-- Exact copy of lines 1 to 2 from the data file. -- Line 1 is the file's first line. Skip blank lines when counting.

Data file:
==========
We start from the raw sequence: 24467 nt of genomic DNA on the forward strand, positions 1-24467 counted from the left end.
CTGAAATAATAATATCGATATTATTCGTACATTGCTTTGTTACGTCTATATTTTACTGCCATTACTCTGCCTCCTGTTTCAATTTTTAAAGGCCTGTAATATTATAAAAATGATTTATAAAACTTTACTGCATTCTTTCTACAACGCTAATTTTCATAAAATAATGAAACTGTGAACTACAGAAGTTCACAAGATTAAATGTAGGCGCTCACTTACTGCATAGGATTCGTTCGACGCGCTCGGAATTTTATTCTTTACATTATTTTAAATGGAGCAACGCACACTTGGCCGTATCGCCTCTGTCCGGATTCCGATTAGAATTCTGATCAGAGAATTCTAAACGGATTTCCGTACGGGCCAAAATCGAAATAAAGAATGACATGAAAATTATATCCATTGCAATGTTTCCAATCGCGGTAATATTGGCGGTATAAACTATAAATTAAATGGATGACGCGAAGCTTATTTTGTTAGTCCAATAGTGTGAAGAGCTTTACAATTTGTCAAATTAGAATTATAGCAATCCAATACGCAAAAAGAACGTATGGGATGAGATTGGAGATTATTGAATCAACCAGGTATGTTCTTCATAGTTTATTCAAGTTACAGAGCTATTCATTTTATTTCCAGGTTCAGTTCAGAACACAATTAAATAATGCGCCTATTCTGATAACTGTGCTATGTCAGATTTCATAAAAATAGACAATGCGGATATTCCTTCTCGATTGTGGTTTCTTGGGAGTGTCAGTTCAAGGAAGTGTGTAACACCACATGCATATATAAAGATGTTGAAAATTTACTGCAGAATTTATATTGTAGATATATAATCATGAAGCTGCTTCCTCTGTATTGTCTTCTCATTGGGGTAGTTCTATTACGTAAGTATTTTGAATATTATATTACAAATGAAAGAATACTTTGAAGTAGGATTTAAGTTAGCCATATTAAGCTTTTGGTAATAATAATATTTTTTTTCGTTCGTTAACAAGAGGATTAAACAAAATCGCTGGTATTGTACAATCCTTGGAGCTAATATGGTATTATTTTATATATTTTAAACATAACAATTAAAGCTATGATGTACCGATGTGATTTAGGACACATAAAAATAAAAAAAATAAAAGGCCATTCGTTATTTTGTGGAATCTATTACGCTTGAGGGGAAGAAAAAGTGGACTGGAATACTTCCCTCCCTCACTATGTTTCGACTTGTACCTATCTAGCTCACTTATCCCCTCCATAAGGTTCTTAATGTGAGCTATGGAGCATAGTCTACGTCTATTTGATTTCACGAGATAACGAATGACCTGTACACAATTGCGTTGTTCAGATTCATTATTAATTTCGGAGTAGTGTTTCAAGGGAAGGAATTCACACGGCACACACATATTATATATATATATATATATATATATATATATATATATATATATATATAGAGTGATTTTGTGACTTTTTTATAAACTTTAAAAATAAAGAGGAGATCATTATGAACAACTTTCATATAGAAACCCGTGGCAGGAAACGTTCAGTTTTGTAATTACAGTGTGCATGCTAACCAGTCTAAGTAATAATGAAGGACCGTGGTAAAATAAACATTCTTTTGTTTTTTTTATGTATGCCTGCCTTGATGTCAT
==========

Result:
We start from the raw sequence: 24467 nt of genomic DNA on the forward strand, positions 1-24467 counted from the left end.
CTGAAATAATAATATCGATATTATTCGTACATTGCTTTGTTACGTCTATATTTTACTGCCATTACTCTGCCTCCTGTTTCAATTTTTAAAGGCCTGTAATATTATAAAAATGATTTATAAAACTTTACTGCATTCTTTCTACAACGCTAATTTTCATAAAATAATGAAACTGTGAACTACAGAAGTTCACAAGATTAAATGTAGGCGCTCACTTACTGCATAGGATTCGTTCGACGCGCTCGGAATTTTATTCTTTACATTATTTTAAATGGAGCAACGCACACTTGGCCGTATCGCCTCTGTCCGGATTCCGATTAGAATTCTGATCAGAGAATTCTAAACGGATTTCCGTACGGGCCAAAATCGAAATAAAGAATGACATGAAAATTATATCCATTGCAATGTTTCCAATCGCGGTAATATTGGCGGTATAAACTATAAATTAAATGGATGACGCGAAGCTTATTTTGTTAGTCCAATAGTGTGAAGAGCTTTACAATTTGTCAAATTAGAATTATAGCAATCCAATACGCAAAAAGAACGTATGGGATGAGATTGGAGATTATTGAATCAACCAGGTATGTTCTTCATAGTTTATTCAAGTTACAGAGCTATTCATTTTATTTCCAGGTTCAGTTCAGAACACAATTAAATAATGCGCCTATTCTGATAACTGTGCTATGTCAGATTTCATAAAAATAGACAATGCGGATATTCCTTCTCGATTGTGGTTTCTTGGGAGTGTCAGTTCAAGGAAGTGTGTAACACCACATGCATATATAAAGATGTTGAAAATTTACTGCAGAATTTATATTGTAGATATATAATCATGAAGCTGCTTCCTCTGTATTGTCTTCTCATTGGGGTAGTTCTATTACGTAAGTATTTTGAATATTATATTACAAATGAAAGAATACTTTGAAGTAGGATTTAAGTTAGCCATATTAAGCTTTTGGTAATAATAATATTTTTTTTCGTTCGTTAACAAGAGGATTAAACAAAATCGCTGGTATTGTACAATCCTTGGAGCTAATATGGTATTATTTTATATATTTTAAACATAACAATTAAAGCTATGATGTACCGATGTGATTTAGGACACATAAAAATAAAAAAAATAAAAGGCCATTCGTTATTTTGTGGAATCTATTACGCTTGAGGGGAAGAAAAAGTGGACTGGAATACTTCCCTCCCTCACTATGTTTCGACTTGTACCTATCTAGCTCACTTATCCCCTCCATAAGGTTCTTAATGTGAGCTATGGAGCATAGTCTACGTCTATTTGATTTCACGAGATAACGAATGACCTGTACACAATTGCGTTGTTCAGATTCATTATTAATTTCGGAGTAGTGTTTCAAGGGAAGGAATTCACACGGCACACACATATTATATATATATATATATATATATATATATATATATATATATATATATAGAGTGATTTTGTGACTTTTTTATAAACTTTAAAAATAAAGAGGAGATCATTATGAACAACTTTCATATAGAAACCCGTGGCAGGAAACGTTCAGTTTTGTAATTACAGTGTGCATGCTAACCAGTCTAAGTAATAATGAAGGACCGTGGTAAAATAAACATTCTTTTGTTTTTTTTATGTATGCCTGCCTTGATGTCAT